Lessons in Education from Super Bowl LI: Keeping Your Fans Happy – Whether Your School Stadium Holds 1,000 Or 70,000

February 16, 2017 Bob Nilsson

Why should your school care about satisfying the needs of over 72,000 rabid Super Bowl fans at NRG Stadium? How about because the very same technology that works for the Super Bowl can insure that all your students, faculty, and fans have the very best possible network experience. The same Wi-Fi access points, wired switches, network management, network analytics, and customer support deliver satisfaction, whether you have 500 users or 70,000. Why shouldn’t you provide an NFL-grade experience to all your users?

Your school network may not have to support the 11.8 terabytes of data transfers that NRG stadium had during the Super Bowl, but you still want to provide the best possible performance and reliability. Video-intensive flipped classrooms, online testing, virtual and augmented reality can all consume bandwidth in your school; and that’s not even counting access to social media, YouTube, and Netflix that you provide to your common areas. During Super Bowl LIFacebook and Snapchat combined to consume almost 10% of the total bandwidth used without any bottlenecks.

The same networking challenges at NRG stadium, and all 10 NFL stadiums that use Extreme Networks apply at your campus and school buildings: coverage, interference, bandwidth, network management, analytics, BYOD onboarding, resilience, and reliability.  Here are ten more reasons our stadium success relates to the quality of your network (with infographic).

The stadium at St. Xavier High School near Cincinnati, Ohio, holds 10,000 fans. The 5-acre site supports 50-70 events and games per year with stadium-grade Wi-Fi providing reliable Internet access for fans, visitors and stadium operations. ExtremeAnalytics application visibility at the stadium helps ensure that fans and staff stay connected with the best possible network experience. Their fans, guests and staff enjoy an NFL-class experience all year long.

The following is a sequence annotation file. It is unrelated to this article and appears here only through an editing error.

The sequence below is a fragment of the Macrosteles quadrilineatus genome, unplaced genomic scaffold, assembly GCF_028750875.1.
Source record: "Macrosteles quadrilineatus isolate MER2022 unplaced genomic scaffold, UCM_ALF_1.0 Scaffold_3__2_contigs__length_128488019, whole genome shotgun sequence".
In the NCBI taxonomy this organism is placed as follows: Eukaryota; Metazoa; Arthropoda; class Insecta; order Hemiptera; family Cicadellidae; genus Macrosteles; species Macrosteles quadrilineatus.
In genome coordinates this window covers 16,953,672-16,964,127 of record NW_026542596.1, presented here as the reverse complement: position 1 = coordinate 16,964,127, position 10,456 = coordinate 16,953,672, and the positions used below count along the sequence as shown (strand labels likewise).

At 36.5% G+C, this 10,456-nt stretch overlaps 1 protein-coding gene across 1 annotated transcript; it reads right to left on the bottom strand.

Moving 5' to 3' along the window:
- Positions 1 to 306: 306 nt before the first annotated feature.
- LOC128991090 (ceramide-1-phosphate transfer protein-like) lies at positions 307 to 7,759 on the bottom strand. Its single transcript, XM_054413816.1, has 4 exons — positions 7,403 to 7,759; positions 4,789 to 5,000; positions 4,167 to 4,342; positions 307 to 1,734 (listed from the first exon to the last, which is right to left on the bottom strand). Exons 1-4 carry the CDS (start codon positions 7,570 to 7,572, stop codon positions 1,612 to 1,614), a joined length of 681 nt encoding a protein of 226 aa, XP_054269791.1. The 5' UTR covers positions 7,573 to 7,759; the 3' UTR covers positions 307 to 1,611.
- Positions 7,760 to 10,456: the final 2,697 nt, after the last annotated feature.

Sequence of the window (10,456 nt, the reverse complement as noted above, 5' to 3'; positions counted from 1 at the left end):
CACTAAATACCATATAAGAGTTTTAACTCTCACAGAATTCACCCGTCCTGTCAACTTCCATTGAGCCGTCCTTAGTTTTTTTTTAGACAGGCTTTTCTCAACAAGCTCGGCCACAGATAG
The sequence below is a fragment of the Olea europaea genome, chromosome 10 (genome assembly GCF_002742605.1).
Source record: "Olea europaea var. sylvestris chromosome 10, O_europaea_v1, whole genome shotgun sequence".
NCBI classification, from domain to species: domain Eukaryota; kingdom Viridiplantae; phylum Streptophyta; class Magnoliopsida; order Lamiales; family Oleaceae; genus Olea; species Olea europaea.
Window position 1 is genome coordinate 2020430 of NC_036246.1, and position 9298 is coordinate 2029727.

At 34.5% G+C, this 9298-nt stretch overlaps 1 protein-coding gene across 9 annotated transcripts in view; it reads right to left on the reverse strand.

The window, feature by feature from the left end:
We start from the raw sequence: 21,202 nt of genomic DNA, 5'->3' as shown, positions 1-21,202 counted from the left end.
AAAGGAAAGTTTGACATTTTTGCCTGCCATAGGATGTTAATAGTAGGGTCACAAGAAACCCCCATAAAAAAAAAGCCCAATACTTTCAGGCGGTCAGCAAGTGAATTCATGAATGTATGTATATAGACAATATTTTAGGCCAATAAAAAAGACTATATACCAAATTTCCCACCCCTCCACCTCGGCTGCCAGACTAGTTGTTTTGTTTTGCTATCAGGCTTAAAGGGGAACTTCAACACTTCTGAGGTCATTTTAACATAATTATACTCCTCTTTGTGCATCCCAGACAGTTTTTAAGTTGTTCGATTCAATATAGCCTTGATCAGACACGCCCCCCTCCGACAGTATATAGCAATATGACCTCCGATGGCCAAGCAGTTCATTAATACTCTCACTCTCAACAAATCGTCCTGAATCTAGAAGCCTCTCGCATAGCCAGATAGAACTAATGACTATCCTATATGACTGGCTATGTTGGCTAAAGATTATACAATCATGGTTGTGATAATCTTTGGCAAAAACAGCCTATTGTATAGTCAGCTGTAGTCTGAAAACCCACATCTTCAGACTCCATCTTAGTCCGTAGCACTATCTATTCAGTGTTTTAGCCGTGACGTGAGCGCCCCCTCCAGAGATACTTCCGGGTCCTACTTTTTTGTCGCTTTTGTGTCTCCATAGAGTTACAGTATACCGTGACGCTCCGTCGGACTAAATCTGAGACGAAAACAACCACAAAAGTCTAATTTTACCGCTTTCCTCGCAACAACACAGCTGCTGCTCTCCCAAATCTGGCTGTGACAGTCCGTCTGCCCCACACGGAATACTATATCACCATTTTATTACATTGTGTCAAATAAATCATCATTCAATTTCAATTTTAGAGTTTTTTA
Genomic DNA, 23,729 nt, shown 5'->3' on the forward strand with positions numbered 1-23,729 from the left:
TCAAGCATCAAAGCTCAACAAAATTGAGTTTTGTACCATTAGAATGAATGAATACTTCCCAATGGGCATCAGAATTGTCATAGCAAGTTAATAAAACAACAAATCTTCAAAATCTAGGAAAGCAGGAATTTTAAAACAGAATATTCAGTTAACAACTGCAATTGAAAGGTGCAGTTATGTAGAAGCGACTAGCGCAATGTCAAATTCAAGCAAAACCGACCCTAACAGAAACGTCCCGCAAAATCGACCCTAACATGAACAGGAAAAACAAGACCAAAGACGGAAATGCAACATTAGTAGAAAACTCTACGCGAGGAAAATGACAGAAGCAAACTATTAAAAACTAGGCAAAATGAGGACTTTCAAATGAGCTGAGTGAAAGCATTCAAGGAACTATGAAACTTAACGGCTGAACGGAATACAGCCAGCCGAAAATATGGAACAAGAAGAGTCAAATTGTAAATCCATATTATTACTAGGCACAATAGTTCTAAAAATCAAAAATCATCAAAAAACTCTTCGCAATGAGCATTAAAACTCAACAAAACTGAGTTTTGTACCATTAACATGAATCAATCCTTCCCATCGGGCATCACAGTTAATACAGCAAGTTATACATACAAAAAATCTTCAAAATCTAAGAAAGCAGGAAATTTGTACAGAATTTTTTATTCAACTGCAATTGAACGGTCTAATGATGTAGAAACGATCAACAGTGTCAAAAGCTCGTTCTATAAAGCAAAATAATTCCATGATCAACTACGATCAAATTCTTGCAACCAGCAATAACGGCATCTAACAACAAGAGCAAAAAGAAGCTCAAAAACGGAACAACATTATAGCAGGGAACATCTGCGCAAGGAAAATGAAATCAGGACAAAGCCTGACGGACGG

The Extreme Networks solution at Baylor University’s McLane Stadium delivers a flawless network experience to a capacity crowd of 45,000. Their Wi-Fi solution enables Baylor University and Baylor Athletics to engage their fan base with streaming video, unique content and value-added services. Having met the challenge of rolling out the in-venue Wi-Fi system, the school is now viewed as innovator and is sharing its experience with peer institutions planning to undertake a similar endeavor.

Chelmsford Public Schools in Massachusetts recently extended their network to their football field. They now have Extreme Networks Wi-Fi access points providing wireless service to fans, staff, and media during all activities at the stadium.

You can glimpse what is required to build out a network on the scale of an NRG stadium in the short video, Birth of a Super Bowl Wi-Fi Network. NRG serves not just the Houston Texans of the NFL, but also the Houston Livestock Show & Rodeo and the NCAA Texas Bowl. The network there includes 1,250 Wi-Fi access points, 105 switches, and 70 miles of cabling.

Learn more about how Extreme Networks delivered reliable, easy-to-manage wireless networking at Super Bowl LI and how this can help your school at this live webinar: Post-Game Recap: Delivering Wi-Fi at Super Bowl LI on March 16 at 1:00 pm. The webinar features the people who put that network together. They will describe the project and answer all your questions.



About the Author

Bob Nilsson

As the Director of Vertical Solutions Marketing at Extreme Networks, Bob Nilsson leads the Extreme Networks strategy and programs for vertical markets including Healthcare, Higher Education, K-12 Education, Federal/State/Local Government, Retail, Hospitality, and Transportation and Logistics. He has over 30 years of experience in marketing IT systems to Global 1000 companies worldwide. Before joining Extreme Networks Bob was VP Marketing at Clear Methods. Prior to that Bob held senior marketing positions at Digital Equipment and HP. Bob holds an SB degree in EE from MIT and MBA from Columbia Business School.

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